- Gender and Relationships»
Physical Addiction to Love and Resulting Withdrawals
What is Love
Love is the single most sought after element on Earth. We as humans find that without love, our existence becomes benign. We search for love at social events, in stores, in school, in books and even in cyber-space. What is it we are all looking for and are we all looking for the same thing? Why is love so important to our happiness and sense of well being? So many questions and so few answers. There would seem to be a spiritual, transcendent sense of tenderness felt towards a person who triggers your love-interests. The feeling becomes exciting and fierce when the love is returned. Seeking and hunting all for the sake of romance. Without this type of connection the human being can become fraught with depression and insignificance. To pair, and to pair well, creating the socialization of companionship is the reason for the divine encounter of love all together.
...separation can appear to be like that of a drug withdrawal.
That Thing We Call Love
"Love is that thing, that taste, the texture, the smell and desire that reaches our mind, encroaching on our soul to such a degree that should we move too slowly or move too quickly it may wonder away and find another place to perch. If Love comes close enough for you to imagine its grace, grab it, hold it, drink it in as if you will never have the chance to do so again,...love is not for wasting, it is for devouring and offering, yet not squandered away on a moment of indiscretion. Take love, own love, be love and you have found the reason, the only reason you were given life to begin with" —India Dee—
Love is a Cold Turkey Sandwich?
Do We Withdrawl from love?
To Pair: The coupling that comforts and assures us that we belong and are loved.
Once we are coupled in love, what if temporary or (God forbid) permanent separation occurs? Actual studies have been conducted on the subject, where it's discovered that separation from a partner and the resulting anxiety that can accompany it, have physical repercussions. In many ways, separation from the one you love can act like that of a drug withdrawal. Your human chemistry reacts as if you were going 'cold turkey' (not the cold turkey you'll find on the dinner table following thanksgiving, but rather the cold turkey that is found when one abruptly stops addictive drug consumption leaving the human body devoid of ingredients it has come to rely on or crave).
The way we respond to, and the patterns we display in both parental and romantic bonding are similar, if not exact.
Why do we encounter withdrawal symptoms when separated from the one we love? Past Studies have shown that, in loyal monogamous humans, who cohabitate and are intimate (sexual) together, register with higher levels of oxytocin and vasopressin—hormones that foster emotional attachments— and activate brain areas associated with reward. The resulting affects of even short term separation from our loved one, are not unlike withdrawal-like symptoms. It seems that in this short term event the natural response has consistently measured to suggest that the event causes an aversive state so that we want to seek out the one we love most to hold that bond together.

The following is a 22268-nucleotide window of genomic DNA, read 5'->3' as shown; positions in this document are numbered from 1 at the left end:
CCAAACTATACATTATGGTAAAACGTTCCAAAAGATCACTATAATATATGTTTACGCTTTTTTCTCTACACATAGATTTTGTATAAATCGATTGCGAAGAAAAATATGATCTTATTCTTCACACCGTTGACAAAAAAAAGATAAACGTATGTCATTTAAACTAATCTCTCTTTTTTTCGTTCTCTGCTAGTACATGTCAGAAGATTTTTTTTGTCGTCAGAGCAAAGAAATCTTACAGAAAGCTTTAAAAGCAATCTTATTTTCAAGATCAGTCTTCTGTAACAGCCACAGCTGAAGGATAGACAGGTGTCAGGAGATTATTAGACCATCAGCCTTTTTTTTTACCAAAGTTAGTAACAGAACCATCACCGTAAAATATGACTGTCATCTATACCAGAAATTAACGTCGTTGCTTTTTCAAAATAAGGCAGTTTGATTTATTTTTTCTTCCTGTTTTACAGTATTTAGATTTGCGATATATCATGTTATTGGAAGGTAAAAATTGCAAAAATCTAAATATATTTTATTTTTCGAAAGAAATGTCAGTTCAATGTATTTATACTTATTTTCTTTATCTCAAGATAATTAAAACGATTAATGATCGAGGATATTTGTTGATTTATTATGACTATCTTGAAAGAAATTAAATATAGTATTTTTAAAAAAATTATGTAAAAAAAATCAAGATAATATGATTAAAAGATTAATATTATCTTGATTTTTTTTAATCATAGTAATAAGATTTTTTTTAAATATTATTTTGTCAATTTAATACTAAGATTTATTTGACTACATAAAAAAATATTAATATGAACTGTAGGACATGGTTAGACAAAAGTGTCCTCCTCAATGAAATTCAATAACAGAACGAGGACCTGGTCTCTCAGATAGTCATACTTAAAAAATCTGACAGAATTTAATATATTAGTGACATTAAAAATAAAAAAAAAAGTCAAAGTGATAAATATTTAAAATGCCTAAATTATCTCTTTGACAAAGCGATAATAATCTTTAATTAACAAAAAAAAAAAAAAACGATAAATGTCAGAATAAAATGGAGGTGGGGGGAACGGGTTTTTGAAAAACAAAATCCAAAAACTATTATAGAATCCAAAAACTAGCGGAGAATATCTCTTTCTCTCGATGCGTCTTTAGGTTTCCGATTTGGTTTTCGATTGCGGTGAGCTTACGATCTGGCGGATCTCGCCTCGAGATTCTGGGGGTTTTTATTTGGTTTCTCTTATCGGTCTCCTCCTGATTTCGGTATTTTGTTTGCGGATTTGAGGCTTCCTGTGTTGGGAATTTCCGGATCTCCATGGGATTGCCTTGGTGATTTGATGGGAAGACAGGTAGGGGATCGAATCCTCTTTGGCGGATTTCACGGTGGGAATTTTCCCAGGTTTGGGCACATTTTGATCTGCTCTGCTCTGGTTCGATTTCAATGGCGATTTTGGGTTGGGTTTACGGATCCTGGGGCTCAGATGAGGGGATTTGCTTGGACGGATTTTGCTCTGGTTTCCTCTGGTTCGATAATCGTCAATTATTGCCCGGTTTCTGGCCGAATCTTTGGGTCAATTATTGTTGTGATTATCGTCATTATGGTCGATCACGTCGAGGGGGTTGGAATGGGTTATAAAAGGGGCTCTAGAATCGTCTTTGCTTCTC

LOVE IS WHAT MAKES OUR WORLD GO ROUND!
The Real Chemistry of Love
Oh, That Beautiful Thing Called Cortisol
In a recent study of human couples, conducted at the University of Utah by social psychologist Lisa Diamond, these withdrawal-like symptoms were evident. Such symptoms like irritability and sleep difficulties, and even increased amounts of cortisol—the primary catabolic hormone in the body. It is released during long periods of stress, sports or trauma. It is responsible for controlling inflammation and suppressing the immune response. It also has an effect on the fat storage response in the body—have been detected when couples are separated four to seven days. The subjects that reported higher anxiety regarding their relationships offered the largest spike in cortisol levels. But even the subjects who reported lower levels of stress and anxiety issues during the separation registered some measure of increased cortisol and physical discomfort.
...it is something to gaze upon with wonder and amazement.
The findings? The results would indicate an actual link between separation and increased production of the hormone cortisol, which implies that cortisol-blocking medications might just benefit people struggling to deal with separation anxiety. In extreme situations where separation can not be avoided, medications to subdue the resulting anxiety could make for better results and outcome for many professions and situations. This could include military personnel, astronauts, those grieving the death of a partner or even those traveling for work, to name a few.
...love it would seem, is a very powerful drug!
Okay, so we react chemically around our lover, then you may ask, what started all of this chemical reaction in the first place? It is likely that this pair-bonding was evolved from the parent-child bond, which may actually be why we are so intensely attached to our romantic partners. The same exact neurochemicals—oxytocin, vasopressin and dopamine—are noted in both types of relationships. The way we respond to, and the patterns we display in both parental and romantic bonding are similar if not exact. "We think about parent-child relationships and adult romantic relationships as being fundamentally different," Diamond explains, "but it really boils down to the same functional purpose: creating a psychological drive to be near the other person, to want to take care of them, and being resistant to being separated from them." Love is that burn of chemicals that settles in our brains driving us into the arms of that person we literally cannot be without.
Losing Love is Painful
How Does Love Relate to Physical Pain?
A study conducted by UCLA recently found that the near sight of a loved one can lessen your pain. Women who are in long-term relationships were gathered together along with their partners to conduct a study on love and how love relates to pain. These women were subjected to a bearable but unpleasant burning sensation, or pain. Then, each woman was asked to rate her pain intensity on a scale while holding her lovers hand. The results, well they were very surprising to say the least.